I want to study Paleoneurology, but what is it?

Written with the assistance of the “New Bing”

Paleoneurology is a fascinating field of study that explores the evolution of the brain by analyzing fossilized brain impressions, also known as endocasts. By comparing the shape, size, and features of endocasts from different species and time periods, Paleoneurologists can infer how the brain changed over time and what factors influenced its development. In this blog post, I will briefly introduce paleoneurology and how it can help us understand our human origins.

One of paleoneurology’s main goals is to reconstruct our ancestors’ brain morphology and function, especially those belonging to the genus Homo. The earliest member of this genus is Homo habilis, which lived about 2.4 to 1.4 million years ago in Africa. Homo habilis is considered the first human-like species, as it had a larger brain, smaller teeth, and more advanced stone tools than its predecessors. However, its brain was still much smaller than ours, with an average volume of about 600 cubic centimeters (cc), compared to about 1400 cc for modern humans.

How did Homo habilis’ brain differ from ours regarding structure and cognition? To answer this question, Paleoneurologists use various methods and tools to examine the endocasts of Homo habilis fossils. For example, they can measure the overall shape and proportions of the braincase and the location and size of specific regions such as the frontal, parietal, temporal, and occipital lobes. They can also look for signs of sulci and gyri, which are the folds and grooves that increase the surface area of the cortex. Additionally, they can use techniques such as computed tomography (CT) scans or magnetic resonance imaging (MRI) to create three-dimensional models of the endocasts and visualize their internal features.

By comparing the endocasts of Homo habilis with those of other primates and humans, Paleoneurologists can make inferences about their cognitive abilities and behavior. For instance, they can estimate their intelligence level by calculating their encephalization quotient (EQ), which is a measure of brain size relative to body size. They can also assess their language skills by looking for evidence of Broca’s area and Wernicke’s area, which are regions involved in speech production and comprehension. Furthermore, they can evaluate their social complexity by examining their prefrontal cortex, which is associated with executive functions such as planning, decision-making, and self-control.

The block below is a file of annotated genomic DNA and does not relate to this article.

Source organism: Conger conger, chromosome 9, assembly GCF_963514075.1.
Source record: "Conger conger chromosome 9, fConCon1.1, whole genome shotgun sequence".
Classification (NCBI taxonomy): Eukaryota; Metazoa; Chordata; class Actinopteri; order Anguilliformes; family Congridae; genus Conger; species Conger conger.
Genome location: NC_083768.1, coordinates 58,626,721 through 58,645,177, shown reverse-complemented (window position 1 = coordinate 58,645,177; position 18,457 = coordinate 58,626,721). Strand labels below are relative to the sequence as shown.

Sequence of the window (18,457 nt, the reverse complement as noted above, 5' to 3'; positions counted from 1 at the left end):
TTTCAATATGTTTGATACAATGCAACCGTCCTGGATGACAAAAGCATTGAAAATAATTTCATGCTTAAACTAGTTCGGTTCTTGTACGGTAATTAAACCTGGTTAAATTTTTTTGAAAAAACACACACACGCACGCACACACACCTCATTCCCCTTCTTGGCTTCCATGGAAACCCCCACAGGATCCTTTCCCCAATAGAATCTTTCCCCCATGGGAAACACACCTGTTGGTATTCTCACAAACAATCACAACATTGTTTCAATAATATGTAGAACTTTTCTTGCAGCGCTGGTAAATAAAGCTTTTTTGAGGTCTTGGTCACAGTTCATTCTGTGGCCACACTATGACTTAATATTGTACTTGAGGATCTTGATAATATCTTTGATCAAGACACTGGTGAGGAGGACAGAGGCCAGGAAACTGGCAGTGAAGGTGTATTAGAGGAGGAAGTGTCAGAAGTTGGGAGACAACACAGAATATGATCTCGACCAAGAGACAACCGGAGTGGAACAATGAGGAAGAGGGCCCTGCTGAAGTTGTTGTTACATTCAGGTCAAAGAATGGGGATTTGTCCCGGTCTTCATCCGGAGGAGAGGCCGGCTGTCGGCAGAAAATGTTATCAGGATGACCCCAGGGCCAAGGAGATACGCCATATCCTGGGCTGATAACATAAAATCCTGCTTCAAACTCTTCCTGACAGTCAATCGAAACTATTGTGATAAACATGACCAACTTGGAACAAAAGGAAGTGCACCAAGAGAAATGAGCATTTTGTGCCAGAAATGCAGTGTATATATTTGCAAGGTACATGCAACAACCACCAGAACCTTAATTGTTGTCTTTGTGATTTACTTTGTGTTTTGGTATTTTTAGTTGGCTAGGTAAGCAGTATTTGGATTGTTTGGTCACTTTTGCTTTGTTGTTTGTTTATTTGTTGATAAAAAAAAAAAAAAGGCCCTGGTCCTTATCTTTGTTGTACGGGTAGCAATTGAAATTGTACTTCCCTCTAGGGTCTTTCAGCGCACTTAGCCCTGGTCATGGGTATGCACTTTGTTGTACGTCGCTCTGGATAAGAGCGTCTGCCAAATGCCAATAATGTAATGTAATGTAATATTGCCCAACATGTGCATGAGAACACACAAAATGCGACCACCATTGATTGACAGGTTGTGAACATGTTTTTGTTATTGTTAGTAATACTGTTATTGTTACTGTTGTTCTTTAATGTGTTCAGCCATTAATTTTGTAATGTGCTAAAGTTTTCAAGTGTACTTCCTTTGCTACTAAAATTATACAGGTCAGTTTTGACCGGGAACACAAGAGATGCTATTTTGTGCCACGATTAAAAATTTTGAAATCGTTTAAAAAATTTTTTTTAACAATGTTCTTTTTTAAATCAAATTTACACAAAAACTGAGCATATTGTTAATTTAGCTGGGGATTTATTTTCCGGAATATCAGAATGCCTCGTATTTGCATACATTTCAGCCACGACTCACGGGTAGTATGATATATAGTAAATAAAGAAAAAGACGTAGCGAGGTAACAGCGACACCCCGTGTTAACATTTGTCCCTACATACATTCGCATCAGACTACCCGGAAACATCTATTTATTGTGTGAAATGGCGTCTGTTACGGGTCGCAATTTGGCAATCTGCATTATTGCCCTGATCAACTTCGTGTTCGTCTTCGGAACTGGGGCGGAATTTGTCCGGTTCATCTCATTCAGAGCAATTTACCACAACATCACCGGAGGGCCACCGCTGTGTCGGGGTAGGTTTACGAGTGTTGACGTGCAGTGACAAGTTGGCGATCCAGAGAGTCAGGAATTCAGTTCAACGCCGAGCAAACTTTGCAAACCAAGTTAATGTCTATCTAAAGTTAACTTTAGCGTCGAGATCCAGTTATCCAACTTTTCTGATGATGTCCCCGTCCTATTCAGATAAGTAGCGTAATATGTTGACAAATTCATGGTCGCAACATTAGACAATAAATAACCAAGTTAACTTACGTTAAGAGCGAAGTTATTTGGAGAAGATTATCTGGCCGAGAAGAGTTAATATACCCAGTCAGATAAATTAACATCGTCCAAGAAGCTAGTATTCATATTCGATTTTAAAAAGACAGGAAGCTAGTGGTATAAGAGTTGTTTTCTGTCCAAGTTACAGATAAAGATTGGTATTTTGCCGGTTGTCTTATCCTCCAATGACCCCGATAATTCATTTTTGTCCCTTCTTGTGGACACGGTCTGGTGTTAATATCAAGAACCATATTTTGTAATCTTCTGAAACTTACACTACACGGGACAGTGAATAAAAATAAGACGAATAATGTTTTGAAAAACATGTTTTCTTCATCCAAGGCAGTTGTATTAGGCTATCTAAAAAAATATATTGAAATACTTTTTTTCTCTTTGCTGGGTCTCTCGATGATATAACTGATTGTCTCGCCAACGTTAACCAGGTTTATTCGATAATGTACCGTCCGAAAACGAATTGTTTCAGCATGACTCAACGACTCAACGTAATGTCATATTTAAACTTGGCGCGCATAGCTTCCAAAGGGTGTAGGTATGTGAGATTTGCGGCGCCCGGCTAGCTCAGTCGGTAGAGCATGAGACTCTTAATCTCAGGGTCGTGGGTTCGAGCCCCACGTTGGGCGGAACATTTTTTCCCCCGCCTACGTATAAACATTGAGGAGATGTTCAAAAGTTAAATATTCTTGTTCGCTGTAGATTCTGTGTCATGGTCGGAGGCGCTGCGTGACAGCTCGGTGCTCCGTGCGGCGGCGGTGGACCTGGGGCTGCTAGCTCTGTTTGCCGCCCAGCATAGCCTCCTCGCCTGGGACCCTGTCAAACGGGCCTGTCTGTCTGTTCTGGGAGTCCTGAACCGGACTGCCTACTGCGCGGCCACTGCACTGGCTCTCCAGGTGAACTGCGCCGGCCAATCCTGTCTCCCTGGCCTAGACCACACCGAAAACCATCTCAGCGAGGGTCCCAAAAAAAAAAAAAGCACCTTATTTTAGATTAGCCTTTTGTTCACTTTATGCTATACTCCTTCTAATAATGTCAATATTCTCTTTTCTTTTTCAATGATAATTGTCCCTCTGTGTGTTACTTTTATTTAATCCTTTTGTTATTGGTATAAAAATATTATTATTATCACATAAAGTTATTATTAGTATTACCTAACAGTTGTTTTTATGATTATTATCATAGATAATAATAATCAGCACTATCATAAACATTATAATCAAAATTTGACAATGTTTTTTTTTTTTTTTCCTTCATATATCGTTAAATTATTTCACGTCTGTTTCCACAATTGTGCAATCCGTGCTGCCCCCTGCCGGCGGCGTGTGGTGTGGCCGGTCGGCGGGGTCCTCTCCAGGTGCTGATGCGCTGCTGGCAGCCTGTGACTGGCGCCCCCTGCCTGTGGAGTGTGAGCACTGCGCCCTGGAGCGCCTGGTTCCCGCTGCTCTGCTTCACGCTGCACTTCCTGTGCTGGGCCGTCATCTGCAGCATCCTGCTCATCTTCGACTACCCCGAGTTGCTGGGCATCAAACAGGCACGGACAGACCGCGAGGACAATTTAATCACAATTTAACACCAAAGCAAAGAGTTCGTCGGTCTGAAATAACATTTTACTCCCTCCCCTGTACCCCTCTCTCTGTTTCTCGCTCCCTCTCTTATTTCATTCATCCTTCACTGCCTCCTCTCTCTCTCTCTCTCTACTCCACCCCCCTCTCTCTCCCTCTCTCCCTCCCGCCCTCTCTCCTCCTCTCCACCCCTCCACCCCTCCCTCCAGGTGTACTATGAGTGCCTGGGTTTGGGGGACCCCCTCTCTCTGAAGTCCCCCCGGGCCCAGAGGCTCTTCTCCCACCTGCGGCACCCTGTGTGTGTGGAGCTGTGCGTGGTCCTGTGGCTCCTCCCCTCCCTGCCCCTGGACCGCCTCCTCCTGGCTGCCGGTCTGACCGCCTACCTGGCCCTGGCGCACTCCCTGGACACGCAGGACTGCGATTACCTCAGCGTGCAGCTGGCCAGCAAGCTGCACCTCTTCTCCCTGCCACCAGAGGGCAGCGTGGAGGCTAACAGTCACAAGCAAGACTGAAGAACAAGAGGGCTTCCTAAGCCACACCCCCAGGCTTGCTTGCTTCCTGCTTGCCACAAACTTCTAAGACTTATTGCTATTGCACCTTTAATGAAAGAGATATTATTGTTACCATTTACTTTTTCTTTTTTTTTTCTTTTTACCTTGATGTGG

Paleoneurology is a challenging but rewarding discipline that can shed light on our evolutionary history and our uniquely human traits. By studying the fossil record of our ancestors’ brains, we can learn more about how they lived, thought, and interacted with their environment. Paleoneurology is also a dynamic field that constantly incorporates new discoveries and technologies to refine its methods and hypotheses. As more fossils are found and more data are collected, we can expect to gain a deeper and more accurate understanding of our human origins.


– Bruner E., Beaudet A. (2023). The brain of Homo habilis: Three decades of paleoneurology. Journal of Human Evolution, 174: 103281. https://doi.org/10.1016/j.jhevol.2022.103281

– Paleoneurobiology – Wikipedia (n.d.). Retrieved April 19, 2023 from https://en.wikipedia.org/wiki/Paleoneurobiology

– Hofman M.A., Falk D. (2014). Evolution of the Brain in Humans – Paleoneurology. In: Jaeger J.J., Jungers W.L., editors. Encyclopedia of Life Sciences (eLS). Chichester: John Wiley & Sons Ltd. https://doi.org/10.1002/9780470015902.a0003152.pub2

Published by sethchagi

I am a Paleoanthropology Student, so far with two degrees, in Anthropology and Human Behavioral Science, pursuing my B.A and then my PhD I love to read (like a lot) and write, I love my family, and I adore anthropology! Remember, never stop exploring and never stop learning! There is always more to learn!

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